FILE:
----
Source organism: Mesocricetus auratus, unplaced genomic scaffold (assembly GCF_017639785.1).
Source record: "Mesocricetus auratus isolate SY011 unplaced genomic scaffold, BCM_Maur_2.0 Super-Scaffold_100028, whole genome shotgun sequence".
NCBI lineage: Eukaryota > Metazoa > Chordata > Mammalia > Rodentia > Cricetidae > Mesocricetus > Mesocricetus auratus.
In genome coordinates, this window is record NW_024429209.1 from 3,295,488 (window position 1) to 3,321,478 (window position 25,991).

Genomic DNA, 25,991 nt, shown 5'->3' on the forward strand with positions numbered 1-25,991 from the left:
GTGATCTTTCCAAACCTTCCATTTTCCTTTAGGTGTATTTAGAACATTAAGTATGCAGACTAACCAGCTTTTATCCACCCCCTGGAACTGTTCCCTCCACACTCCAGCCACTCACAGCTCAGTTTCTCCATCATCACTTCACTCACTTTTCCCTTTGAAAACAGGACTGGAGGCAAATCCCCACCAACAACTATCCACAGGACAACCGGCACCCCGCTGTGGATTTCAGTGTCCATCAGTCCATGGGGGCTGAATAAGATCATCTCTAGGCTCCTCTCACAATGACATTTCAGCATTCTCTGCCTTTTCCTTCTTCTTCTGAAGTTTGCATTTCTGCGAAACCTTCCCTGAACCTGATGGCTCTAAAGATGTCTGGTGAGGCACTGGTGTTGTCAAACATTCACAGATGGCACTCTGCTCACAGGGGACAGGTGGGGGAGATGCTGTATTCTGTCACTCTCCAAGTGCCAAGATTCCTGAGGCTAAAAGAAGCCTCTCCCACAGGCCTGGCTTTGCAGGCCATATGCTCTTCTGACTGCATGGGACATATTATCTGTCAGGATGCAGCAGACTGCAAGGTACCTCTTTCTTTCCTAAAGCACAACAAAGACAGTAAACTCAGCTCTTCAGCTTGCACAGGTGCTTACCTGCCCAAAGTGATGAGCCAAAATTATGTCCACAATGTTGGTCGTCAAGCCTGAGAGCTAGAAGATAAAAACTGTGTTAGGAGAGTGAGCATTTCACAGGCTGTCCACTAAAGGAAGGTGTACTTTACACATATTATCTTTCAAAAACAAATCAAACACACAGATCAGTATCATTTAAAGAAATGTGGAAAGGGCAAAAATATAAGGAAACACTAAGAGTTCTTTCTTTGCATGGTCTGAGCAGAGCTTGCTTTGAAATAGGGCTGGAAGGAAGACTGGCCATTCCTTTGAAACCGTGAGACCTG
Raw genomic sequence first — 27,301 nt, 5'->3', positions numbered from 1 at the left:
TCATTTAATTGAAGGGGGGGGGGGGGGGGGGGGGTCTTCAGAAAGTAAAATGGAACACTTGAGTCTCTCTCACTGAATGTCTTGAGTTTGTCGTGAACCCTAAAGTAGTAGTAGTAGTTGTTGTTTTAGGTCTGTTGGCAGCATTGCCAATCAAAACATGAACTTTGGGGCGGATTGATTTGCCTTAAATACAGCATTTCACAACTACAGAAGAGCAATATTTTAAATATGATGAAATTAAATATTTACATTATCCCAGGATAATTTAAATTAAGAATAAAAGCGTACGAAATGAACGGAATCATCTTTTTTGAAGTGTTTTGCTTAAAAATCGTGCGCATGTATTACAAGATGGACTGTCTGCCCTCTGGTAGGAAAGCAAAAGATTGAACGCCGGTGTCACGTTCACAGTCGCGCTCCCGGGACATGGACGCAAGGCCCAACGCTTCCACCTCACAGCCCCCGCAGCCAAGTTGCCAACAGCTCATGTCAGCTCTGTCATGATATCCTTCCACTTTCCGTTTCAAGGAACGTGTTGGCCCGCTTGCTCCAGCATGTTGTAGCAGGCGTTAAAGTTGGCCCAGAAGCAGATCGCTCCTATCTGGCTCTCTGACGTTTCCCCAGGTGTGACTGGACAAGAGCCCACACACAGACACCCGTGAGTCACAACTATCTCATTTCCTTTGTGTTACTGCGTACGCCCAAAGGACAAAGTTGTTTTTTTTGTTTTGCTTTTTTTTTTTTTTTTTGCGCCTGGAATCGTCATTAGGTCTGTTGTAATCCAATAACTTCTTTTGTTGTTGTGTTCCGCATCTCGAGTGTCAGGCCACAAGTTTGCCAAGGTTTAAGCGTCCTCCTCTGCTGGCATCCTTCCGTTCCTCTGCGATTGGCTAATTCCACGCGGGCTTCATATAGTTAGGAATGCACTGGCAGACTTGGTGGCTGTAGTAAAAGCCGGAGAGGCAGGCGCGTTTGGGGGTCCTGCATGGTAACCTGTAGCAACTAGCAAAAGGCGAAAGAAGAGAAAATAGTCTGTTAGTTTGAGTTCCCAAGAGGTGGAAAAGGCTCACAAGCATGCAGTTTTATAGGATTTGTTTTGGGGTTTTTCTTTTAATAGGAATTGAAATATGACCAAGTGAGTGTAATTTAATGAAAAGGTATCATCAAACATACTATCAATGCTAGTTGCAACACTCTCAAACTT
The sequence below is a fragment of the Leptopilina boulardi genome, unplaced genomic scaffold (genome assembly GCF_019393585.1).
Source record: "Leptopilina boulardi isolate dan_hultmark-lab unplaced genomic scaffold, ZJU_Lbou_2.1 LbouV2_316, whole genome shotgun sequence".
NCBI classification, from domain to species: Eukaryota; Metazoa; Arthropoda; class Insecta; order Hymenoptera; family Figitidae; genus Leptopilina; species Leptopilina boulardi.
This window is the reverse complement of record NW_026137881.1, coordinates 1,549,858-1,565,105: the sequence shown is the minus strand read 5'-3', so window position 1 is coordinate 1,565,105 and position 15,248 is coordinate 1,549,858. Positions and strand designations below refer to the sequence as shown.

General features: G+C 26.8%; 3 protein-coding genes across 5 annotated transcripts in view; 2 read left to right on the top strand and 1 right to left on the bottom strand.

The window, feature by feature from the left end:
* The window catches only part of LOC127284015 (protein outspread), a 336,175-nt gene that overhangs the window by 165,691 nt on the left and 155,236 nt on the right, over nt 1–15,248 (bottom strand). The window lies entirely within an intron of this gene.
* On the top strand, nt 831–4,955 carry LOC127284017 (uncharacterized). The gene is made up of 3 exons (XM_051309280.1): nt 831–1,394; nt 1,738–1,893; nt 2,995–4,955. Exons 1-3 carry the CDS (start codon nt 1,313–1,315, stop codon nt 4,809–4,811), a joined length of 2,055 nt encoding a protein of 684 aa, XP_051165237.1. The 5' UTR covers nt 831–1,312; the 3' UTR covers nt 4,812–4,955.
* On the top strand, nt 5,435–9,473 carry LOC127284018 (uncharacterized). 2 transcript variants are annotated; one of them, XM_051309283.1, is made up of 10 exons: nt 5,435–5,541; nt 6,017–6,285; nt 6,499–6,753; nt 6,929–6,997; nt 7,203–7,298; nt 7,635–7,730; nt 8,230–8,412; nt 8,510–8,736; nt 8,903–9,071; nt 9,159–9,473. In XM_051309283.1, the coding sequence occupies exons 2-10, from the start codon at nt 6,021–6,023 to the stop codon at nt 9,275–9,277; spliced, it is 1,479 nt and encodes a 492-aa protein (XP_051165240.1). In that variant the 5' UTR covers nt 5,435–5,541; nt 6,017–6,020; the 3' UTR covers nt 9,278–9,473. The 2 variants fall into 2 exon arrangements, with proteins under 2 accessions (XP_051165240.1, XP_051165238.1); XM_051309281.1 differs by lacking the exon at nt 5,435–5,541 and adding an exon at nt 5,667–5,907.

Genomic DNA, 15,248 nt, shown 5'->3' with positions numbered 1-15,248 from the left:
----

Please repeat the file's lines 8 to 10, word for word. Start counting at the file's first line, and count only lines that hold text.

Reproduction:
TCATTTAATTGAAGGGGGGGGGGGGGGGGGGGGGTCTTCAGAAAGTAAAATGGAACACTTGAGTCTCTCTCACTGAATGTCTTGAGTTTGTCGTGAACCCTAAAGTAGTAGTAGTAGTTGTTGTTTTAGGTCTGTTGGCAGCATTGCCAATCAAAACATGAACTTTGGGGCGGATTGATTTGCCTTAAATACAGCATTTCACAACTACAGAAGAGCAATATTTTAAATATGATGAAATTAAATATTTACATTATCCCAGGATAATTTAAATTAAGAATAAAAGCGTACGAAATGAACGGAATCATCTTTTTTGAAGTGTTTTGCTTAAAAATCGTGCGCATGTATTACAAGATGGACTGTCTGCCCTCTGGTAGGAAAGCAAAAGATTGAACGCCGGTGTCACGTTCACAGTCGCGCTCCCGGGACATGGACGCAAGGCCCAACGCTTCCACCTCACAGCCCCCGCAGCCAAGTTGCCAACAGCTCATGTCAGCTCTGTCATGATATCCTTCCACTTTCCGTTTCAAGGAACGTGTTGGCCCGCTTGCTCCAGCATGTTGTAGCAGGCGTTAAAGTTGGCCCAGAAGCAGATCGCTCCTATCTGGCTCTCTGACGTTTCCCCAGGTGTGACTGGACAAGAGCCCACACACAGACACCCGTGAGTCACAACTATCTCATTTCCTTTGTGTTACTGCGTACGCCCAAAGGACAAAGTTGTTTTTTTTGTTTTGCTTTTTTTTTTTTTTTTTGCGCCTGGAATCGTCATTAGGTCTGTTGTAATCCAATAACTTCTTTTGTTGTTGTGTTCCGCATCTCGAGTGTCAGGCCACAAGTTTGCCAAGGTTTAAGCGTCCTCCTCTGCTGGCATCCTTCCGTTCCTCTGCGATTGGCTAATTCCACGCGGGCTTCATATAGTTAGGAATGCACTGGCAGACTTGGTGGCTGTAGTAAAAGCCGGAGAGGCAGGCGCGTTTGGGGGTCCTGCATGGTAACCTGTAGCAACTAGCAAAAGGCGAAAGAAGAGAAAATAGTCTGTTAGTTTGAGTTCCCAAGAGGTGGAAAAGGCTCACAAGCATGCAGTTTTATAGGATTTGTTTTGGGGTTTTTCTTTTAATAGGAATTGAAATATGACCAAGTGAGTGTAATTTAATGAAAAGGTATCATCAAACATACTATCAATGCTAGTTGCAACACTCTCAAACTT
The sequence below is a fragment of the Leptopilina boulardi genome, unplaced genomic scaffold (genome assembly GCF_019393585.1).
Source record: "Leptopilina boulardi isolate dan_hultmark-lab unplaced genomic scaffold, ZJU_Lbou_2.1 LbouV2_316, whole genome shotgun sequence".